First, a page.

BOSTON (CBS) – The so-called CROWN Act is one step closer to becoming law in Massachusetts after the House passed the bill unanimously Thursday.
"When we saw it was unanimous, we were so excited," Deanna Cook told WBZ-TV.
The bill was inspired by Deanna and her twin sister Mya Cook and would ban discrimination based on a person's hair texture or hairstyle.
"I, myself, have heard from people who say they have a job interview, I need to straighten my hair," Cook explained. "We need to change that and say no, I have an interview and I'm going to rock my braids."
The national movement started in 2017 when the Cook sisters were reprimanded at school after wearing braids to school. They were just 15-years old.
"I think the fact that we were so young and our school was able to treat us so badly – that stuck with us. We still think about it every day," said Cook.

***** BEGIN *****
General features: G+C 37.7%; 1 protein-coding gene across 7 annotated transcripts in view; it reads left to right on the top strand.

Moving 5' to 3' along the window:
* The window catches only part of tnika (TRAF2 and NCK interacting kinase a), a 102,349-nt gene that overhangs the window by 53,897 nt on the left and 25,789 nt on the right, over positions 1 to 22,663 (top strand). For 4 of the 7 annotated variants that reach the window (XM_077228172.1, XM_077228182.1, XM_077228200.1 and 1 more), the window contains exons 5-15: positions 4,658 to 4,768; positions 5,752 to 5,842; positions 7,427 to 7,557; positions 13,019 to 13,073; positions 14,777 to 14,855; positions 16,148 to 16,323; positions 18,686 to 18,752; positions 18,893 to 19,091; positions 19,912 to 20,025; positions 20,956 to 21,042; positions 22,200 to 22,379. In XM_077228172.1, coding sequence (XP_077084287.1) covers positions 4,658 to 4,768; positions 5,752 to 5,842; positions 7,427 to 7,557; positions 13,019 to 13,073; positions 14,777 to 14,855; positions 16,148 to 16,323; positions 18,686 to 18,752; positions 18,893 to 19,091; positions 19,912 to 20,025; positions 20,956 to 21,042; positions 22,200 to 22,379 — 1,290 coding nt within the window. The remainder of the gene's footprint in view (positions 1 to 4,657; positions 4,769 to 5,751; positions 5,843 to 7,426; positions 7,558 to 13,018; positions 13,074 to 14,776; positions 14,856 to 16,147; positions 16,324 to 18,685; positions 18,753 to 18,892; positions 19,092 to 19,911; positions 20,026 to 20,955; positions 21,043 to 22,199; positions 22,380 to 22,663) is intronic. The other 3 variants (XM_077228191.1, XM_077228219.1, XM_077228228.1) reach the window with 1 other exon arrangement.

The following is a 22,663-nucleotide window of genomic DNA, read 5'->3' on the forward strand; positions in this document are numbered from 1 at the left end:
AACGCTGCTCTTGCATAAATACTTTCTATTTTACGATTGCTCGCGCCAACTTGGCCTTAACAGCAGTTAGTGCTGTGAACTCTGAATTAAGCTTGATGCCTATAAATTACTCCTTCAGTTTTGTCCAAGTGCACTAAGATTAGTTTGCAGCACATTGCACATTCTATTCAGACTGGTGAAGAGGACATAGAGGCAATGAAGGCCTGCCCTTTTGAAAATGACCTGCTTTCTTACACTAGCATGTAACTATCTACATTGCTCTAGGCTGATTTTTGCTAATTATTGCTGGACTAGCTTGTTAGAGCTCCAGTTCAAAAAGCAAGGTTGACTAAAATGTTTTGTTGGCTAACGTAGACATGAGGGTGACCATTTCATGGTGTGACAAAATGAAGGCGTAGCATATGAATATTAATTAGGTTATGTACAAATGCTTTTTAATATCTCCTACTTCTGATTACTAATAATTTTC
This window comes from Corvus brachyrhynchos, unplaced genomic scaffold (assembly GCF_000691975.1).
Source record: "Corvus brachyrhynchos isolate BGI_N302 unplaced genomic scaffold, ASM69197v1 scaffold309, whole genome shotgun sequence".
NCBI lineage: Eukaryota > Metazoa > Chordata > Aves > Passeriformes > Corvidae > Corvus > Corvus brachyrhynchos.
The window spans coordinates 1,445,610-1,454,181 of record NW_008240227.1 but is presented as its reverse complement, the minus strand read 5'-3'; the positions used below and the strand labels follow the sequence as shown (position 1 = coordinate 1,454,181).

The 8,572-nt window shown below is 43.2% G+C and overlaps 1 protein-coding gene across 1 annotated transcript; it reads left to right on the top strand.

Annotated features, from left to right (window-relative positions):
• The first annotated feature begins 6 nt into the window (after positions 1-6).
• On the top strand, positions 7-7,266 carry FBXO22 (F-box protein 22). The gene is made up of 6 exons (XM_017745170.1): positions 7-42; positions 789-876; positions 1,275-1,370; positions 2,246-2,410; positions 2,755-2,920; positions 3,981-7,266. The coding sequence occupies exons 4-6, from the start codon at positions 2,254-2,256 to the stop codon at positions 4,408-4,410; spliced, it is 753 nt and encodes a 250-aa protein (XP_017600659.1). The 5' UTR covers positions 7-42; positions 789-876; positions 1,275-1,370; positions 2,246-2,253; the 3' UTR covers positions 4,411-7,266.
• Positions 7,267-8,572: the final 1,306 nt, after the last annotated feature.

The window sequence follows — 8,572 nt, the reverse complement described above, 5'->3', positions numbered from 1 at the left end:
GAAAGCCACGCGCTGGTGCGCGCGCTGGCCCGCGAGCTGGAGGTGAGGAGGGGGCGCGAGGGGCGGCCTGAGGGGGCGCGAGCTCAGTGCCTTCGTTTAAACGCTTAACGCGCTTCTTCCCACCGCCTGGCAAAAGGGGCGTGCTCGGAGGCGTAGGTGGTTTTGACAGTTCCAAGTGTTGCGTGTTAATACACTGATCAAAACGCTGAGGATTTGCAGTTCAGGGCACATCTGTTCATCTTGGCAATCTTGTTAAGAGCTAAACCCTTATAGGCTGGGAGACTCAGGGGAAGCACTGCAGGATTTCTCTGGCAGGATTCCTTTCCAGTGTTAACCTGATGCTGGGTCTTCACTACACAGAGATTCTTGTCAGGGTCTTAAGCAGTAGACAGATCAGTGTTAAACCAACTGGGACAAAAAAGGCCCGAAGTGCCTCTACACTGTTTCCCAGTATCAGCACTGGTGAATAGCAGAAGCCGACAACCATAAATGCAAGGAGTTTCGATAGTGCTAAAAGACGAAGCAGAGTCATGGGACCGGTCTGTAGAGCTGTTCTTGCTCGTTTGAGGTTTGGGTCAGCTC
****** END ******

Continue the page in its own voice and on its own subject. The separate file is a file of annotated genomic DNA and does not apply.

The CROWN Act passed the Massachusetts House by a unanimous vote and will now go to the Senate for consideration.
The bill sponsor, Malden State Rep. Steven Ultrino, believes this law is long overdue.
"This message is to those people who have been discriminated against, whether in the workplace or in schools, that it's not going to tolerated," said Rep. Ultrino.
Cook said the only way for people to normalize natural and ethnic hairstyles is to wear it proudly.
"It's so validating that our lived experiences are finally being recognized," she explained.
The Biden administration is urging Congress to pass the CROWN Act on the federal level.
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